- Return to the starting position by bending your elbows.
“The stability ball shoulder press is an effective exercise for increasing strength in both the shoulder and upper back,” Pedemonte says. A wider stance will give you more stability while sitting on the ball, while a more narrow stance is more challenging, according to the American Council on Exercise (ACE).
2. Stability Ball Chest Fly
- Rest your shoulder blades on the stability ball, with your knees bent and your feet flat on the floor.
- Contract your abs to keep your hips lifted throughout the exercise.
- Start by lifting arms straight up and over your chest, palms facing each other. This is the starting position.
- Draw your shoulder blades together as you move your arms out to each side, keeping palms facing each other and your elbows slightly bent.
- Keep the movement slow and controlled as you bring your arms down, then use your chest and arm muscles to return to the weights to the starting position.
Pedemonte explains that this exercise not only strengthens your chest, triceps and shoulders, but it also really works your core.
3. Stability Ball Row
- Lie on your stomach with your hips on the stability ball and your toes on the floor behind you.
- Draw your shoulder blades together slightly so they're in line with your hips.
- Raise the dumbbells up to the sides of your chest as you bend your elbows.
- Slowly lower your arms down together in front of you.
“This exercise will increase muscular strength in the posterior deltoid [the part of your shoulder muscle in your upper back], as well as muscles in the rotator cuff and upper back,” Pedemonte says.
4. Stability Ball Triceps Extension
- Lie on your stomach with your hips under the ball and chest raised slightly off the ball. Your legs should be straight behind you with your toes on the floor.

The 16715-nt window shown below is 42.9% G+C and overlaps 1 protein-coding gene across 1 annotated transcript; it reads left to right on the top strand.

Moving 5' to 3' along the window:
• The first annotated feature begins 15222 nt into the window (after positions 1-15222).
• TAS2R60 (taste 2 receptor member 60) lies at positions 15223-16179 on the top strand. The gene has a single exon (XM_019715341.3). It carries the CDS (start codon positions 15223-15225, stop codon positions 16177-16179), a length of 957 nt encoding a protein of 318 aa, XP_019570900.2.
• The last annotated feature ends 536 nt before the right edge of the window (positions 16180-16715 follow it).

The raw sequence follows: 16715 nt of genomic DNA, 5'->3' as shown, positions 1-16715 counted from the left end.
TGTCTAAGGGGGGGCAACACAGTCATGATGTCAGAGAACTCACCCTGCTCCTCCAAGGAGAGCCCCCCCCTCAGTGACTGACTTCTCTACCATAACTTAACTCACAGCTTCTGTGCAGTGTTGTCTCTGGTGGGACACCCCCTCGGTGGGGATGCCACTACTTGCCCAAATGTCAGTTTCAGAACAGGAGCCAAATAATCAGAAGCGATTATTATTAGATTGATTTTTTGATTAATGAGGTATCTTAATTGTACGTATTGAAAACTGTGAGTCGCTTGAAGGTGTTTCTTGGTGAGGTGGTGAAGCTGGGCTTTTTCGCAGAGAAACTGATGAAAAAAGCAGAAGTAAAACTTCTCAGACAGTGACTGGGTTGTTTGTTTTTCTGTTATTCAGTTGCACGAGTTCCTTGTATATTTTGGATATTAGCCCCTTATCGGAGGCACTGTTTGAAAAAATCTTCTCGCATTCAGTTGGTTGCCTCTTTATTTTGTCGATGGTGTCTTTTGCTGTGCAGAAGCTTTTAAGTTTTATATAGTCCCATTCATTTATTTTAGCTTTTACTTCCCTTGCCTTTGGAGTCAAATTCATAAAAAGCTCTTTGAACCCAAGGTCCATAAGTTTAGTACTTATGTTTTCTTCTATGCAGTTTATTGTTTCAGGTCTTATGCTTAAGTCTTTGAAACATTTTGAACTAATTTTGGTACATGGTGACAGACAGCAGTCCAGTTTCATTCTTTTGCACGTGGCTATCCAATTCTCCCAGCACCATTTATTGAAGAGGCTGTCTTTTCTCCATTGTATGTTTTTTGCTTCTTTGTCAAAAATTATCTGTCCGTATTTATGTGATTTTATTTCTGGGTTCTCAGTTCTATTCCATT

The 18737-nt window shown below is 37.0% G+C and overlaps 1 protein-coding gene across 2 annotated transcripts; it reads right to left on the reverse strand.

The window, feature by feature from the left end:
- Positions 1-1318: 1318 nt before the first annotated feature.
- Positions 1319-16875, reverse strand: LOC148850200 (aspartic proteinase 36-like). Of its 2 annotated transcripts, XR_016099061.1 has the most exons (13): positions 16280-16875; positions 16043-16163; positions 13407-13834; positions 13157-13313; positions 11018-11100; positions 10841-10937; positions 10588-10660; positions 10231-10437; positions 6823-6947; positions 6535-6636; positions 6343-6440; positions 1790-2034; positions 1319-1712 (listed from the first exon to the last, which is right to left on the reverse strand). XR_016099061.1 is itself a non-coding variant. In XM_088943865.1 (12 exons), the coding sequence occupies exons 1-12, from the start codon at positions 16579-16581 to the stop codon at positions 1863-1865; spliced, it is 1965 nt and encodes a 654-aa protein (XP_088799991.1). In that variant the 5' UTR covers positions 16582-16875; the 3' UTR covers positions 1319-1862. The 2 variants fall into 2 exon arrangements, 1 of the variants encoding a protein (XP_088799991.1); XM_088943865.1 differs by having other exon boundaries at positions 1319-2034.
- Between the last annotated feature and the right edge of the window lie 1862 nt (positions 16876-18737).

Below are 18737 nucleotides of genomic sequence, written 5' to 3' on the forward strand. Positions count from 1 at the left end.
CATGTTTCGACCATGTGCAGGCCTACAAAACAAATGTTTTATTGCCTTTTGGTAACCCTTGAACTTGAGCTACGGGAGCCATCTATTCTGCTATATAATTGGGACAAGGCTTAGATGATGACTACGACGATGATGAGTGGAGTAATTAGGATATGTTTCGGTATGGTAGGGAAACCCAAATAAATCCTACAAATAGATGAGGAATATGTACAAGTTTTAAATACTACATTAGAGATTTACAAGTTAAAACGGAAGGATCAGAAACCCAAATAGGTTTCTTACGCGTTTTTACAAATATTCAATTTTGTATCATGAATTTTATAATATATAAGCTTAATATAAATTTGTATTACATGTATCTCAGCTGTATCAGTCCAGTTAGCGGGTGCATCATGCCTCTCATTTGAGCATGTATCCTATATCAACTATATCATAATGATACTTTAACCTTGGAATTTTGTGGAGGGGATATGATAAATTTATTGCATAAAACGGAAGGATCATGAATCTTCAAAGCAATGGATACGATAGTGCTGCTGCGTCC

- Tighten your core and keep your shoulders and back straight. Draw your shoulder blades together as you draw the weights up to the sides of your chest. This is the starting position.
- Extend your elbows straight until your arms are parallel to the sides of your body.
- Return to the starting position by bending at your elbows.
5. Push-Up Renegade Row
- Place your feet on the ball, as you get into a high plank with a dumbbell in each hand.
- Tighten your abdominal muscles and keep your body in a straight line. No sagging at the hips!
- Perform a push-up by bending your elbows and lowering your chest toward the floor.
- Press back up and row one weight to your shoulder.
- Set the weight back down and perform another push-ups. This time, row the other weight to your shoulder at the top.
- Contine to alternate sides between push-ups.
This exercise is great for those looking to challenge themselves, says Michael Julom, ACE-certified personal trainer and founder of ThisIsWhyImFit.com. He says this tough core exercise works your internal obliques (at the sides of your torso) isometrically (without movement), while also building up the muscles of your upper back.
“The pressure into the shoulder girdle and pectorals makes for fantastic stability assistance through the entire upper body,” he says.